such failure “ ‘was not premised on strategy’ ” (People v Carver, 27
NY3d 418, 421).
Finally, we reject defendant’s contention that the sentence is
unduly harsh and severe.
Entered:  December 23, 2016
Frances E. Cafarell
Clerk of the Court

SUPREME COURT OF THE STATE OF NEW YORK
Appellate Division, Fourth Judicial Department
1255    
KA 12-00910  
PRESENT: CENTRA, J.P., PERADOTTO, LINDLEY, NEMOYER, AND SCUDDER, JJ.   
                                                            
                                                            
THE PEOPLE OF THE STATE OF NEW YORK, RESPONDENT,            
                                                            
V
MEMORANDUM AND ORDER
                                                            
ANDREW DEAN, DEFENDANT-APPELLANT.
                           
LAW OFFICES OF JOSEPH D. WALDORF, P.C., ROCHESTER (STEPHEN J. BIRD OF
COUNSEL), FOR DEFENDANT-APPELLANT.
GREGORY J. MCCAFFREY, DISTRICT ATTORNEY, GENESEO (JOSHUA J. TONRA OF
COUNSEL), FOR RESPONDENT.                                              
                   
Appeal from a judgment of the Livingston County Court (Dennis S.
Cohen, J.), rendered February 23, 2012.  The judgment convicted
defendant, upon a jury verdict, of two counts of driving while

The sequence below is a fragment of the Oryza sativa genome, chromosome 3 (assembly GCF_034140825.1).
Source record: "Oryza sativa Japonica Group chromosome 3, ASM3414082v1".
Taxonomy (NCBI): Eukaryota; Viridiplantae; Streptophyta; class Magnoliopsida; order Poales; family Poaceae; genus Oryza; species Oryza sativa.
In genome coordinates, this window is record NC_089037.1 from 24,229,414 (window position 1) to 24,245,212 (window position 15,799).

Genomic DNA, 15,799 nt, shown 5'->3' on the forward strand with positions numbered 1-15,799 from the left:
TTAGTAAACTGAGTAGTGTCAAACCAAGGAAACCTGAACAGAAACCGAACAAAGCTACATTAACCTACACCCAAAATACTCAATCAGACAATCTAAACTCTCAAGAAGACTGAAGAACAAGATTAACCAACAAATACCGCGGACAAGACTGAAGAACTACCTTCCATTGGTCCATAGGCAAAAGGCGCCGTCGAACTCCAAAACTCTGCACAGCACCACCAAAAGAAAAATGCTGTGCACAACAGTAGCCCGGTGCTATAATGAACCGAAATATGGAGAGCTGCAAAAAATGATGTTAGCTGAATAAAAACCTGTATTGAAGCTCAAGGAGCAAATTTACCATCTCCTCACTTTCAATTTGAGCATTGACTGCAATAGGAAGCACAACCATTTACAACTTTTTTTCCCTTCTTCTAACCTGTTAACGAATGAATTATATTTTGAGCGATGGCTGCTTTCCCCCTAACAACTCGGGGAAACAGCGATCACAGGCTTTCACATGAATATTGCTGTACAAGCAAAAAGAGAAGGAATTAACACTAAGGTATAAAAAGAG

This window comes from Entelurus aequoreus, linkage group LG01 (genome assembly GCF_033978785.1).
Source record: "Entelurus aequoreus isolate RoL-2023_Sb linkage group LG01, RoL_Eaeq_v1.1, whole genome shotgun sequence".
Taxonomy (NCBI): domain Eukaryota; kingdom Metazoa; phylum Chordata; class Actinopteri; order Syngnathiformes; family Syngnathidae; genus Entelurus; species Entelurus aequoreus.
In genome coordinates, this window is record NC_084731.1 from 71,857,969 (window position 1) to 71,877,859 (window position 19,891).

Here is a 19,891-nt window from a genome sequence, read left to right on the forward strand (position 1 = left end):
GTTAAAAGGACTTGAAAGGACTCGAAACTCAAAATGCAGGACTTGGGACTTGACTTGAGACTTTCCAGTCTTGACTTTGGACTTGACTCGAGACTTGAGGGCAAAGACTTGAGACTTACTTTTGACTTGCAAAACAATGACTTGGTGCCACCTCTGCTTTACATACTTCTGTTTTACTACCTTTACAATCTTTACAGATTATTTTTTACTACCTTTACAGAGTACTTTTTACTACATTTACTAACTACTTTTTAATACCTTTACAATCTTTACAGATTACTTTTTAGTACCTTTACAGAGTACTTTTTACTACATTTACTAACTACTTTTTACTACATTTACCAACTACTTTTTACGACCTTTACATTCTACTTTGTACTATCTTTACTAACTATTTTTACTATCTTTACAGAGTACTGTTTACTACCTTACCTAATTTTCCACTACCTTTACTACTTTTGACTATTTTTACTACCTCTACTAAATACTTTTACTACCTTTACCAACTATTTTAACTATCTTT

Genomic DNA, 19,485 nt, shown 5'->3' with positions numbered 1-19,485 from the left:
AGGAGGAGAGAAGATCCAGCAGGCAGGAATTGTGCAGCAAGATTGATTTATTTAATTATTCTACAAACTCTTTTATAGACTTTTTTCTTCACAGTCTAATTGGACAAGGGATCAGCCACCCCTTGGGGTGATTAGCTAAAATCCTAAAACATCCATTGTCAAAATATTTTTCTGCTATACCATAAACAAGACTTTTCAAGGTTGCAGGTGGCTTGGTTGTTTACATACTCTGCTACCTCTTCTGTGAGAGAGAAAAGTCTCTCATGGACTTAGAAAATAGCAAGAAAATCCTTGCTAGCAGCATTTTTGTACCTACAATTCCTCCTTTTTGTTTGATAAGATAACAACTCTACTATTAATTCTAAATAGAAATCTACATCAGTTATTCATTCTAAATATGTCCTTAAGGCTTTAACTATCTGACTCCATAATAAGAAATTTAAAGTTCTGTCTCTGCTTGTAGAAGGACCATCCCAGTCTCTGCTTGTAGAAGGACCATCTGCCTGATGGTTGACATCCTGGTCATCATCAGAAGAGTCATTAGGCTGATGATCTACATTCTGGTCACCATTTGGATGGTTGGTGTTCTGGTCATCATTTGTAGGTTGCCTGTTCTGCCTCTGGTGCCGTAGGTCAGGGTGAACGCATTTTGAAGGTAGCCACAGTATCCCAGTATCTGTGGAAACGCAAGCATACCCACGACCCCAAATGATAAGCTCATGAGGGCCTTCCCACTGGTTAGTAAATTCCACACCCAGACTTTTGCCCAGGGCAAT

intoxicated, as class E felonies, and aggravated unlicensed operation
of a motor vehicle in the first degree.  
It is hereby ORDERED that the judgment so appealed from is
unanimously affirmed. 
Memorandum:  On appeal from a judgment convicting him upon a jury
verdict of two counts of felony driving while intoxicated (Vehicle and
Traffic Law §§ 1192 [2], [3]; 1193 [1] [c] [i] [A]) and one count of
aggravated unlicensed operation of a motor vehicle in the first degree
(§ 511 [3] [a] [i]), defendant contends that County Court erred in
refusing to suppress statements he made to law enforcement officers
following his arrest for the instant offenses.  Even assuming,
arguendo, that those statements should have been suppressed, we
conclude that any error in failing to suppress them is harmless beyond
a reasonable doubt (see generally People v Crimmins, 36 NY2d 230,
237).  The evidence at trial established that, less than two hours
before his arrest for the instant offenses, two police officers
observed defendant urinating in public while holding an open container
of beer.  At that time, defendant admitted to the officers that he had
been drinking beer, and it appeared to the officers that defendant was
intoxicated.  The officers, who had knowledge that defendant’s license
was suspended, informed defendant of the suspension and advised him
not to drive.  Immediately before his arrest for the instant offenses,
one of the same officers observed defendant operating a motor vehicle. 
When stopped by the officer, defendant attempted to flee but was
apprehended.  At that time, defendant failed all field sobriety tests,
had slurred speech and smelled of alcohol.  According to the
breathalyzer test, defendant had a blood alcohol content of .16%,